# Matrix multiplication with iterator dependency - NumPy

Sometime back this question (now deleted but 10K+ rep users can still view it) was posted. It looked interesting to me and I learnt something new there while trying to solve it and I thought that's worth sharing. I would like to post those ideas/solutions and would love to see people post other possible ways to solve it. I am posting the gist of the question next.

So, we have two NumPy ndarrays a and b of shapes :

a : (m,n,N) b : (n,m,N)

Let's assume we are dealing with cases where m,n & N are comparable.

The problem is to solve the following multiplication and summation with focus on performance :

def all_loopy(a,b): P,Q,N = a.shape d = np.zeros(N) for i in range(N): for j in range(i): for k in range(P): for n in range(Q): d[i] += a[k,n,i] * b[n,k,j] return d

## Answers

I learnt few things along the way trying to find vectorized and faster ways to solve it.

1) First off, there is a dependency of iterators at "for j in range(i)". From my previous experience, especially with trying to solve such problems on MATLAB, it appeared that such dependency could be taken care of with a lower triangular matrix, so np.tril should work there. Thus, a fully vectorized solution and not so memory efficient solution (as it creates an intermediate (N,N) shaped array before finally reducing to (N,) shaped array) would be -

def fully_vectorized(a,b): return np.tril(np.einsum('ijk,jil->kl',a,b),-1).sum(1)

2) Next trick/idea was to keep one loop for the iterator i in for i in range(N), but insert that dependency with indexing and using np.einsum to perform all those multiplications and summations. The advantage would be memory-efficiency. The implementation would look like this -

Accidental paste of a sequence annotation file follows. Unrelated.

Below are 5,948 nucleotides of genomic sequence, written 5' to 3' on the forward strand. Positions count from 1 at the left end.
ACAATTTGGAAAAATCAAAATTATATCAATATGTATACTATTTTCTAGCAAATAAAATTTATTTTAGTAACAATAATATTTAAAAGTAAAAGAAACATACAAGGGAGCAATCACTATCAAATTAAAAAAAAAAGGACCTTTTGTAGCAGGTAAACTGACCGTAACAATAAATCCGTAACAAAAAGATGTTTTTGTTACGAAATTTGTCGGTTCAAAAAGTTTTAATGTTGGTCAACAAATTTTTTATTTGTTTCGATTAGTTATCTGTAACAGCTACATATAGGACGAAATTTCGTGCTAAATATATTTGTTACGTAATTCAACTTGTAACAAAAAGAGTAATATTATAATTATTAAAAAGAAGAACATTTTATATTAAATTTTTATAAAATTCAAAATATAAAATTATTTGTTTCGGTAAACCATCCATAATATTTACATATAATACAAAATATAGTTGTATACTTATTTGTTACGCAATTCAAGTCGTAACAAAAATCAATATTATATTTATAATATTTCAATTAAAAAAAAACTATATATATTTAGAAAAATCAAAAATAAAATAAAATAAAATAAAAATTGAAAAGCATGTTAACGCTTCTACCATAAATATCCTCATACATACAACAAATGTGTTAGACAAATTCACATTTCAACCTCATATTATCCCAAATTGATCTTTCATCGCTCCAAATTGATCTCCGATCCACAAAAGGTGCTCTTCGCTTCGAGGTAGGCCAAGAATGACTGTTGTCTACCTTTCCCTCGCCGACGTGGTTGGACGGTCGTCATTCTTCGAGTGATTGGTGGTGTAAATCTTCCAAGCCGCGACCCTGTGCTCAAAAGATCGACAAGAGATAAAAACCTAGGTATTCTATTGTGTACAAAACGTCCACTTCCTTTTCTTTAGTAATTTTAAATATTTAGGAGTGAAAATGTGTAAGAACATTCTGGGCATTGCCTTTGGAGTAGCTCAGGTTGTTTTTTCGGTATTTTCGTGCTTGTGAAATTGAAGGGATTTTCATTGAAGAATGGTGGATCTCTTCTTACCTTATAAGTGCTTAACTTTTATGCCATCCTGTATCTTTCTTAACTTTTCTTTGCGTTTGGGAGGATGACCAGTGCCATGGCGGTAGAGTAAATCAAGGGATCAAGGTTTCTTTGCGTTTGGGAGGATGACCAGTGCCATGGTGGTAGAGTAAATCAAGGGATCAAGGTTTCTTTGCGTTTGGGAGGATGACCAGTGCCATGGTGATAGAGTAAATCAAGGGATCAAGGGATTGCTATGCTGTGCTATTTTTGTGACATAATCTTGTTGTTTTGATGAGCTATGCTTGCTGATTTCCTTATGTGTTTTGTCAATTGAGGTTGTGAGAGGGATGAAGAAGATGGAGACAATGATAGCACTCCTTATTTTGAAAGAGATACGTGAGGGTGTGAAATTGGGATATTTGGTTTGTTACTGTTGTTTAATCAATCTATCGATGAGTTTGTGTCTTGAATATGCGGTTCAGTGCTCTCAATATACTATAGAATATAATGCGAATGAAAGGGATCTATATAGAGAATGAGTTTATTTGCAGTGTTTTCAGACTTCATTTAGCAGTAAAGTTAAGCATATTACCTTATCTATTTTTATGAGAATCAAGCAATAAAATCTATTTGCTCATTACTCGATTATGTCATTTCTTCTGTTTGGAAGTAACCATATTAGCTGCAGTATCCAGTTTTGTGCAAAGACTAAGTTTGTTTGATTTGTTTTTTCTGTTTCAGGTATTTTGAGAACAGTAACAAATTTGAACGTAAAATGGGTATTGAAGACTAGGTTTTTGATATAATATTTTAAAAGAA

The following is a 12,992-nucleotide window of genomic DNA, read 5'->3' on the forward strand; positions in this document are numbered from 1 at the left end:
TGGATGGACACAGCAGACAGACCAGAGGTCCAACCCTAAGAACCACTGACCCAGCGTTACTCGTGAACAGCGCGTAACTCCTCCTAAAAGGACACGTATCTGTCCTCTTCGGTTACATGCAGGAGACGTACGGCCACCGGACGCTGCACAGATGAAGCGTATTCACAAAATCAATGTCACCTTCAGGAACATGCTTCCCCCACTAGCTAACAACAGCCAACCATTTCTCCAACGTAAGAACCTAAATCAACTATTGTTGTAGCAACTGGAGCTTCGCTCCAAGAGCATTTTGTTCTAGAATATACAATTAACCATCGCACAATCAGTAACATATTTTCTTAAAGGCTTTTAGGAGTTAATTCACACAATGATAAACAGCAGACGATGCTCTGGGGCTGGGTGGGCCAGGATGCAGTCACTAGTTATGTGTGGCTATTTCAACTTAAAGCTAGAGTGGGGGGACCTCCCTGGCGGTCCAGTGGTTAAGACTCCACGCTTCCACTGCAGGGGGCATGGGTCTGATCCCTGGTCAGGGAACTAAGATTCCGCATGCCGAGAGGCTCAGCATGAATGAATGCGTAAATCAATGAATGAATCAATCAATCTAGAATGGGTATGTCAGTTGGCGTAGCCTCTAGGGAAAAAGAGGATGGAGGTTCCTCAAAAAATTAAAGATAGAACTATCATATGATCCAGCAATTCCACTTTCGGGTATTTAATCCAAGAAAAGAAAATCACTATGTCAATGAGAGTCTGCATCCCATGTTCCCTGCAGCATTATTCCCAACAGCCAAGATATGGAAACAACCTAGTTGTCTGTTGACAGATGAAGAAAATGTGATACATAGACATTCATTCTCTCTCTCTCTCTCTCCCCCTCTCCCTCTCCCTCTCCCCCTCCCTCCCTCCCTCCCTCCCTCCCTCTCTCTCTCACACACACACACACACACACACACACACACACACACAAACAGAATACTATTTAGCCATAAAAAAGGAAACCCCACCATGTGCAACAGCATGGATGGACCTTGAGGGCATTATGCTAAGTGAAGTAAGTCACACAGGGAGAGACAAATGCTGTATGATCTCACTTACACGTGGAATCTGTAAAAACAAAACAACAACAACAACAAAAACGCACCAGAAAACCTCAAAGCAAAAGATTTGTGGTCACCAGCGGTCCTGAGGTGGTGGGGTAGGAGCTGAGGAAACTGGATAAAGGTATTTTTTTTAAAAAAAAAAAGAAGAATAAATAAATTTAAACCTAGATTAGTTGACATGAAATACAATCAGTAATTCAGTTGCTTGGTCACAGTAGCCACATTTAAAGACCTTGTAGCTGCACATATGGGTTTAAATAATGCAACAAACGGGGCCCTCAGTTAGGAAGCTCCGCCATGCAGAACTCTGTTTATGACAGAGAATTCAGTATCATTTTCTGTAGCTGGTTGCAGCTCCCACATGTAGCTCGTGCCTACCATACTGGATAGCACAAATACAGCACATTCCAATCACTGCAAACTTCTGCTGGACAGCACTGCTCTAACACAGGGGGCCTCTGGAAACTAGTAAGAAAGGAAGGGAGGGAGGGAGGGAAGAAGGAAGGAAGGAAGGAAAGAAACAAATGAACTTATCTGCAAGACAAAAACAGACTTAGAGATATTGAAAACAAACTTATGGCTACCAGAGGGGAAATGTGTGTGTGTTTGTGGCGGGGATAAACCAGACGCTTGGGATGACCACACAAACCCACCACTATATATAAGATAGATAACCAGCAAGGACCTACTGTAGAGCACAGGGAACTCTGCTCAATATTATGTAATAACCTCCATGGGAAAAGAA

def einsum_oneloop(a,b): d = np.zeros(N) for i in range(N): d[i] = np.einsum('ij,jik->',a[:,:,i],b[:,:,np.arange(i)]) return d

There are two more obvious ways to solve it. So, if we start working from the original all_loopy solution, one could keep the outer two loops and use np.einsum or np.tensordot to perform those operations and thus remove the inner two loops, like so -

def tensordot_twoloop(a,b): d = np.zeros(N) for i in range(N): for j in range(i): d[i] += np.tensordot(a[:,:,i],b[:,:,j], axes=([1,0],[0,1])) return d def einsum_twoloop(a,b): d = np.zeros(N) for i in range(N): for j in range(i): d[i] += np.einsum('ij,ji->',a[:,:,i],b[:,:,j]) return d

**Runtime test**

Let's compare all the five approaches posted thus far to solve the problem, including the one posted in the question.

Case #1 :

In [26]: # Input arrays with random elements ...: m,n,N = 20,20,20 ...: a = np.random.rand(m,n,N) ...: b = np.random.rand(n,m,N) ...: In [27]: %timeit all_loopy(a,b) ...: %timeit tensordot_twoloop(a,b) ...: %timeit einsum_twoloop(a,b) ...: %timeit einsum_oneloop(a,b) ...: %timeit fully_vectorized(a,b) ...: 10 loops, best of 3: 79.6 ms per loop 100 loops, best of 3: 4.97 ms per loop 1000 loops, best of 3: 1.66 ms per loop 1000 loops, best of 3: 585 µs per loop 1000 loops, best of 3: 684 µs per loop

Case #2 :

In [28]: # Input arrays with random elements ...: m,n,N = 50,50,50 ...: a = np.random.rand(m,n,N) ...: b = np.random.rand(n,m,N) ...: In [29]: %timeit all_loopy(a,b) ...: %timeit tensordot_twoloop(a,b) ...: %timeit einsum_twoloop(a,b) ...: %timeit einsum_oneloop(a,b) ...: %timeit fully_vectorized(a,b) ...: 1 loops, best of 3: 3.1 s per loop 10 loops, best of 3: 54.1 ms per loop 10 loops, best of 3: 26.2 ms per loop 10 loops, best of 3: 27 ms per loop 10 loops, best of 3: 23.3 ms per loop

Case #3 (Leaving out all_loopy for being very slow) :